Another area of consideration is security. No, I am not talking about protection from a “gun-grab”. First off, if your gun is concealed no one should know where it is to try to grab and secondly, any holster that is secure enough to prevent a snatch is secure enough to prevent a proper and rapid draw – eliminating its usefulness. The security I am referring to is that the gun is held firmly in the holster and will not easily fall out in case of strenuous physical activity. It is embarrassing to reach for your weapon and find that it was left somewhere laying on a car seat or dropped , previously unnoticed, back at McDonalds. It would be very fortunate indeed if embarrassment was the only thing it was. The holster need not have a strap or fastener to make it secure, though this is certainly an option. It can use any number of friction or passive holding devices which are overcome by the draw but not normal activity, even strenuous activity.

Another consideration is position. This is in addition to considerations previously mentioned of comfort and concealment. I strongly recommend against carrying your main handgun in a cross draw. The reason is simple. Lethal confrontations are likely to be up close and personal. The astute defender will position himself in a fighting stance, which means he leads a little with his weak side and balance his weight forward well before there is any need to draw his pistol. If his primary weapon is on his weak side he has to cross his body to get a grip on it. The assailant will not only see that he is reaching for a gun, he will be able to interfere with the draw by blocking or grabbing the arm, tying up the defender. On the strong side, which is away from the assailant, not only is the arm and gun protected by the body, the opponent may not be able to tell that you are about to produce a weapon, which could be factor in your favor.

This is not to say that cross draw is out of the question at all for a “backup” gun and that it has certain advantages which make this a desirable position for that gun. The main advantage is for drawing from a seated position, especially from an automobile seat with a seatbelt employed. It is also useable when seated at a table or desk (there you have a natural barrier to prevent the previously mentioned block). Cross draw is a little slower but not enough to be a major factor for the backup gun. Yet another reason to carry a backup in this position is that it is available to the weak hand for drawing in case the strong hand is injured or otherwise occupied. This is important as there is a high incidences of people getting shot in their gun or gun hand – perhaps it has something to do with focus in a fight.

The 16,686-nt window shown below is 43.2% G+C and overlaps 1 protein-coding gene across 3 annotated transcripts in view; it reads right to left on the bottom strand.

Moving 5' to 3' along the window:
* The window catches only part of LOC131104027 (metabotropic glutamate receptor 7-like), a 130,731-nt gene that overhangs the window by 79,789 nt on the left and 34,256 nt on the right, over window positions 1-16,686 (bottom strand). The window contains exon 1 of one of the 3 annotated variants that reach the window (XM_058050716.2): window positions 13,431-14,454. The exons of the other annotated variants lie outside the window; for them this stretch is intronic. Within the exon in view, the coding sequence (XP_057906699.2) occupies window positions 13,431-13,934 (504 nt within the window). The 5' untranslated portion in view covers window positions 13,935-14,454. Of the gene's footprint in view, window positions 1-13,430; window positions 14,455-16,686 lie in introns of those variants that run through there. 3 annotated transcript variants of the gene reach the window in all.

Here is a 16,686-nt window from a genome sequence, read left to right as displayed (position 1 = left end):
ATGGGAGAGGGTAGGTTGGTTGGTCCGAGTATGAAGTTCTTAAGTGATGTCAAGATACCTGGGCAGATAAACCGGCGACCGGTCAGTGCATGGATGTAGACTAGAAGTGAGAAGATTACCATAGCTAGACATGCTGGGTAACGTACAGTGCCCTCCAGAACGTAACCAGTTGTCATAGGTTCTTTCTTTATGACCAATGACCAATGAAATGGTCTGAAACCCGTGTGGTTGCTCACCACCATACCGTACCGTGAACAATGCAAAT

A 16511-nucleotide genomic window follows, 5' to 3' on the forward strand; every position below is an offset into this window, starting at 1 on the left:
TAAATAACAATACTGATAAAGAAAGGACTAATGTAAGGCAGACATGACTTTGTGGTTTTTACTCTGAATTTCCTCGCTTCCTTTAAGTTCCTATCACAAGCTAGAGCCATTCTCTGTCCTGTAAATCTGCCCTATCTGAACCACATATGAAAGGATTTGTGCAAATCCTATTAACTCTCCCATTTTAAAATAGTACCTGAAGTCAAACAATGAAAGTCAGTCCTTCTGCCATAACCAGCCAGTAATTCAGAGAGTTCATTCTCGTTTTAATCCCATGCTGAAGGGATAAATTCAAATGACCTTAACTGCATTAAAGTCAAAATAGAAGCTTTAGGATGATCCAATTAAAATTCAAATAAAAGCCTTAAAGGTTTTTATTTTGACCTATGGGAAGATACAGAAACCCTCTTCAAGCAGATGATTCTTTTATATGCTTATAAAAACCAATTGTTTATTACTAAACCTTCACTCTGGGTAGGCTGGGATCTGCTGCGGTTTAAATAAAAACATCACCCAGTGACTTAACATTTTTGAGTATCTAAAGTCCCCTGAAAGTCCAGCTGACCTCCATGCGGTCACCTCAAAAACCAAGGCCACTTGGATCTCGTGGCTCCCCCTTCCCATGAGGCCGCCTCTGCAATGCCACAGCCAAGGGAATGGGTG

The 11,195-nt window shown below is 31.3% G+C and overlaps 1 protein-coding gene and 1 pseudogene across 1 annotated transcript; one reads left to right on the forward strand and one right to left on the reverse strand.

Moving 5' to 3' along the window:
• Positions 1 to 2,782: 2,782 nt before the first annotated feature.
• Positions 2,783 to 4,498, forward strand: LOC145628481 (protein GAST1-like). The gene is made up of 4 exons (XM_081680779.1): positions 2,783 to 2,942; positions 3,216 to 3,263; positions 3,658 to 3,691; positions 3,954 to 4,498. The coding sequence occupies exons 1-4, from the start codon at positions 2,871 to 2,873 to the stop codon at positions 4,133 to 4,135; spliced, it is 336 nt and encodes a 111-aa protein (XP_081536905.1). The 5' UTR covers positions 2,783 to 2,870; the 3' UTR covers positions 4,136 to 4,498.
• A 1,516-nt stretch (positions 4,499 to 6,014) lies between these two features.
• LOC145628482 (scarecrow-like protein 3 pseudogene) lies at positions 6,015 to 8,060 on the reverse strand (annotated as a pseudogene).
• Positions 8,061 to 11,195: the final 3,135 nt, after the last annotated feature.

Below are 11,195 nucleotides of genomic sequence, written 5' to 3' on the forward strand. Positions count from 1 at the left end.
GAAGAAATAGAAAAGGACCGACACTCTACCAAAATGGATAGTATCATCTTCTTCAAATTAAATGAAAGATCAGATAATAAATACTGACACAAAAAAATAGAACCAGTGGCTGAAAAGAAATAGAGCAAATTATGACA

Some people prefer to place their backup in the small of their back where it is available to both hands. This is viable but be warned if you place it directly over your spine you are risking a serious injury in case of a slip or fall if you land on it.

Of course shoulder holsters are often thought of since Hollywood seems so enamored of them. All I can say is they surely did not have to wear one for long. Most shoulder holsters do not get worn 8 hours a day, every day. They hurt! Especially with a reasonable sized gun but even with guns as small as a Chief’s Special. There are some exceptions but they are not very common and the best are out of production.

The question arises, inside or outside the waistband. Folks new to the concealed weapon field automatically assume that the former is more concealable and, to be technical, they are right. However, with the proper clothing the only part that is not concealed as well is the barrel and slide front of the pistol. There are quite concealable holsters, using minimal material, which print no worse than an IWB holster but which have the comfort of the OWB. This is mostly a factor of your personal build and clothing choices. A good “pancake” or “belt slide” holster is quite concealable if you garment is of sufficient length. The important part of the gun to conceal is the butt.

Naturally the holster should hold the weapon where you can get a firing grip on it while it is still holstered. Also it should cover the trigger guard in order to encourage proper safety habits – keeping the finger out of the trigger guard until the sights align on target is a very important safety rule.

Finally, avoid cheap “one size fits all” holsters. In truth just because a holster will accept a pistol does not mean that it actually fits. Purchase well made holsters of top rate material (used to we could say leather but some synthetics are coming along now) and one that actually fits your weapon. Well maintained it will serve you a lifetime – of course a poor holster will lead to a shorter lifetime!

This Month’s Quote:

” Among the many misdeeds of the British rule in India, history will look upon the Act depriving a whole nation of arms, as the blackest.” Mahatma Gandhi, from his autobiography.

Comments, suggestions, contributions? Let me know